By Ann Marie Foley - 18 September, 2014
St Brigid and Sr Stan Kennedy are among the 100 top Irish women in history feature in the Irish Independent next Saturday (20 September).
In advance of the 32-page publication featuring the women who have helped shape this country, the newspaper ran a poll to vote number one from a choice of 10 women.
Focus Ireland promoted its life president and founder stating that Sr Stan is “a truly remarkable woman who has set up and supported a number of services that have changed tens of thousands of lives.”
Focus recalled that in 1984, Sr Stan spent a year with eight young women who had been homeless and they opened her eyes and heart to the whole world of being homeless with all its pain and deep sadness.
This led to Sr Stan’s founding of ‘Focus Point’ in 1985 as a coffee shop in Temple Bar which opened its doors to people who were out-of-home. Focus Point eventually evolved into Focus Ireland.
Of Sr Stan, the Irish Independent says, “the Sisters of Charity nun is best known for her work with the homeless. She was a co-founder of the homelessness charity Focus Ireland and also set up the Immigrant Council of Ireland. She is a former Council of State member.”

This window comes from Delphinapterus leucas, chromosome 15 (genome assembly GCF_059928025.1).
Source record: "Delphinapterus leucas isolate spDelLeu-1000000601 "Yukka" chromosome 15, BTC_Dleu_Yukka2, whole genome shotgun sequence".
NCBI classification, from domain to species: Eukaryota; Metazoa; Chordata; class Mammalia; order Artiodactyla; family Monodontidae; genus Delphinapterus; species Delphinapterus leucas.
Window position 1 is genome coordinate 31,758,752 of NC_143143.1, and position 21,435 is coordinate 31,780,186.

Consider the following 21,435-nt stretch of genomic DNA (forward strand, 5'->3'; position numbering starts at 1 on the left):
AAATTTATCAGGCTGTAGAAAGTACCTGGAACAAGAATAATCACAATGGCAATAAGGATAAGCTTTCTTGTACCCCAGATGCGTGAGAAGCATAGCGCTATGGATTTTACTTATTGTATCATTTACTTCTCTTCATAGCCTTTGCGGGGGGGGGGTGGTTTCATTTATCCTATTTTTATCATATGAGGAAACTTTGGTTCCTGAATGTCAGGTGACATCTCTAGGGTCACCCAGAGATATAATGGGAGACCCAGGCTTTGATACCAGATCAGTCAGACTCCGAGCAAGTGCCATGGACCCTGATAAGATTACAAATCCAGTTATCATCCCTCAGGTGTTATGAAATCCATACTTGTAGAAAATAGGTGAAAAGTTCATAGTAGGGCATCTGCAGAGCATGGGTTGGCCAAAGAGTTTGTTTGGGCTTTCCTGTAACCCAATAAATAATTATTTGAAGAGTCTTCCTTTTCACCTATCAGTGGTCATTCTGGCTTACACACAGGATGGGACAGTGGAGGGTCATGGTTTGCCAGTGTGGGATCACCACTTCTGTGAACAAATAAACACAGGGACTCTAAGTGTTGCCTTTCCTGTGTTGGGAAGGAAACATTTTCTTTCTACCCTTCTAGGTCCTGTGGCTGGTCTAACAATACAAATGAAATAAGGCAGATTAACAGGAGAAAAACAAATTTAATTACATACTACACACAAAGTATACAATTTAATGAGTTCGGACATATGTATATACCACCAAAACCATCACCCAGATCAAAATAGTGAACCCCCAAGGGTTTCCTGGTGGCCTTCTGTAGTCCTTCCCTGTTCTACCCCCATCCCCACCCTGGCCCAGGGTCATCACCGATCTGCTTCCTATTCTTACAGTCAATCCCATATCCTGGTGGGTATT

The Immigrant Council of Ireland welcomed the “wonderful” news that its founder Sr Stan made it into the Irish Independent’s greatest women in Irish history.
Also featured on a list of top Irish women is St Brigid.
The Independent describes her as: “one of Ireland’s patron saints, St Brigid of Kildare founded many abbeys, including the Abbey of Kildare. There are many conflicting biographies about her life but she is celebrated every 1 February with the making of the distinctive St Brigid’s crosses.”
Sr Rita Minehan of the Brigidine Sisters was unaware of St Brigid’s inclusion in the top 100.
“I’m delighted” she told CatholicIreland.net and she expressed the hope that she would be voted into the number one position.
The top 100 women in the special feature which includes all sorts of heroes from presidents, writers, singers, scientists, campaigners, doctors, CEOs, actors, and warriors.
For example, Dorothy Stopford Price, who helped in eliminate childhood tuberculosis in Ireland is included as is Christina Noble, who has a film just released about her life helping destitute children in Vietnam and Mongolia.
The list includes women who have helped to shape this country spanning many centuries ranging from religious to political and civil leaders as well as those involved in humanitarian work and those who inspired the nation during their day and now in this century.
Among them are Ireland’s first ever female president Mary Robinson, Countess Markievicz, and suffragette and Irish nationalist, Hannah Sheehy-Skeffington.